is called senescent phase or old age. After this
individual dies up.
flowering in plants:
• In annual and biannual plants, flowering is once
or twice in a year. In these plants vegetative,
reproduction and senescent phase are clearly
Ex: Rice, wheat, marigold etc.
• In some plants flowering occurs several times in
• In some plants flowering occurs only once in a life
time. After that plats dies up.
• Ex: bamboo flowering
after 50 to 100 years.
• Kuranji ( strobilanthus
once in 12 years.
Reproductive cycles in animals.
• Reproduction in animals is seasonal. Birds lay
eggs only in specific season.
• The placental animals exhibits reproductive
cycle that leads to change in ovaries and
• Oestrus cycle:
• It is the reproductive cycle of non primates
animals like cow. dogs, rats, tigers etc.
• These animals are reproductively active only
in specific season. Hence these are called
• Menstrual cycle: it is the reproductive cycle of
primates like monkeys, apes and human these
are reproductively active through out their
• Hence these are called continues breeders.
• Events in sexual reproduction:
• 1. pre fertilization event: It involves the
gametogenesis and gamete transfer.
• 2. post fertilization event: It involves the formation
of zygote and embryogenesis.
• Gametogenesis: It is the process of formation of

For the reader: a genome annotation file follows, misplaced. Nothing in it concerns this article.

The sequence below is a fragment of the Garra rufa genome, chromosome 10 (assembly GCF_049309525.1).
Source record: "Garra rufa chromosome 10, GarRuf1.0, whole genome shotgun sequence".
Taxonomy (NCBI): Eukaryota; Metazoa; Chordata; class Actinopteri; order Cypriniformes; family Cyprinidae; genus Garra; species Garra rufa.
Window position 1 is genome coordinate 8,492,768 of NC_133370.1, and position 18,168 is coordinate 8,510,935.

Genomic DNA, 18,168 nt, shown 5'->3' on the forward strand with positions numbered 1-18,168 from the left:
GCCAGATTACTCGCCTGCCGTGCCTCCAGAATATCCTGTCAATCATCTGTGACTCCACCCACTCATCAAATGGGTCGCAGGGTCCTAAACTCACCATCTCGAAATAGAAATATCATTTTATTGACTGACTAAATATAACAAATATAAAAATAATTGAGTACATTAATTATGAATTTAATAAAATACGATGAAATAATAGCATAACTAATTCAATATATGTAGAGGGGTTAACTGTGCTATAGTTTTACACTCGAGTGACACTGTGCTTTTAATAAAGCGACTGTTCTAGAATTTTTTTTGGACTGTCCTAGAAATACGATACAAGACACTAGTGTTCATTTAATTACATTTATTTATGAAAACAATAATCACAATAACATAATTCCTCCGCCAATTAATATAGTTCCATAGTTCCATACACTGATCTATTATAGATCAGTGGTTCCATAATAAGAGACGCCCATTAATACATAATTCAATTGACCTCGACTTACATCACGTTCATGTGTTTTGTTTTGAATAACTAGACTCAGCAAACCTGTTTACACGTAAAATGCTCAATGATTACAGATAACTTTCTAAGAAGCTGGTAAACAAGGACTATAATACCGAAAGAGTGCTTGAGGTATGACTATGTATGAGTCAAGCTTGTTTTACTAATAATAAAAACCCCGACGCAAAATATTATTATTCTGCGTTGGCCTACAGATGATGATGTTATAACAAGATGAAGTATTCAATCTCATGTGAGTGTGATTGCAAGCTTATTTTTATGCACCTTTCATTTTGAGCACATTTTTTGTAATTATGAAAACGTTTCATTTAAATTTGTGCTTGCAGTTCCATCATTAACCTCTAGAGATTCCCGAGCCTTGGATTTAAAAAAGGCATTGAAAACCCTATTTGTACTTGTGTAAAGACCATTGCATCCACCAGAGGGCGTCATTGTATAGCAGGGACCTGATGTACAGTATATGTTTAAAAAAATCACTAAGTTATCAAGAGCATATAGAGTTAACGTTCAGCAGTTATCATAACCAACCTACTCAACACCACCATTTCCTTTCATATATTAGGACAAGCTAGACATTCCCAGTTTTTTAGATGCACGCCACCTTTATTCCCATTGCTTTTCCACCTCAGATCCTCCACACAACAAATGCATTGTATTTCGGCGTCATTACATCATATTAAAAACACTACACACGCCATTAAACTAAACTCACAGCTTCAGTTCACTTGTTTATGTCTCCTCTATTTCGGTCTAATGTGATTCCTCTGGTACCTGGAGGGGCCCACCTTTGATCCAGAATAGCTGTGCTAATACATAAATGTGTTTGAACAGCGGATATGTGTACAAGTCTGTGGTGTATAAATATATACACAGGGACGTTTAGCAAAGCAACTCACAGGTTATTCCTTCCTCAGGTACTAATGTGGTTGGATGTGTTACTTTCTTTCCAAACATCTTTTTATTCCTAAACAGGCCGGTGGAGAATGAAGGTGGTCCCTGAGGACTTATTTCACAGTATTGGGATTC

male and female haploid gametes.
• Homogametes or isogametes: These
morphologically similar male and female gametes.
• Heterogametes: These morphologically different
male and female gametes.
• Anthrozoid or sperm: male gamete.
• Egg or ovum: female gamete.
Sexuality in organisms.
• Homothallic or monoecious: It is the bisexual
condition in fungi, and plant. In this both male
and female reproductive structure are present
in single individual.
• Heterothelic or diecious: It is the unisexual
condition in plants. In this male and female
reproductive parts are found in different
• Male flower – staminate bears only stamens.
• Female flower – pistillate bears only pistils.
• Ex for monoecious plants:
• Ex for diecious plants:
papaya. date palm.
• Sexuality in animals:
• Hermaphrodite or
• Animals having both
male and female
• Ex: Tape worm. Earth
worm. Sponges, leach
• Unisexual animals: Animals having only male
or female reproductive organ. Cockroach.
Insects. Birds. Fishes. Amphibians. Mammals.
• Haploid organism: The individual having only
one set of chromosomes in somatic cells.
• Monera. Fungi, algae, bryophytes has haploid
• Diploid organism: The individual having two set
of chromosomes in somatic cells.
• Pteridophytes. Gymnosperms. Angiosperms
and most of animals.
• In diploid organisms the gamete forms by
meiosis. At the end of meiosis haploid gametes
Transfer of gametes.
• In majority of organisms male gametes are
motile. Female gametes are non-motile. In few
fungus and algae both male and female
gametes are motile.
• In algae, bryophytes and pteridophytes male
gametes moves in water to reach female
• The large number of male gamete are fails to
reach female gamete. To compensate this loss,
male gametes are produces several thousand
times to female gamete.
• In bisexual self fertilizing plants pollen grains
are easily transferred to stigma.
• In unisexual and cross fertilizing plants
pollination occurs by media like air, insects, bird
• Fertilization or syngamy: It is the process of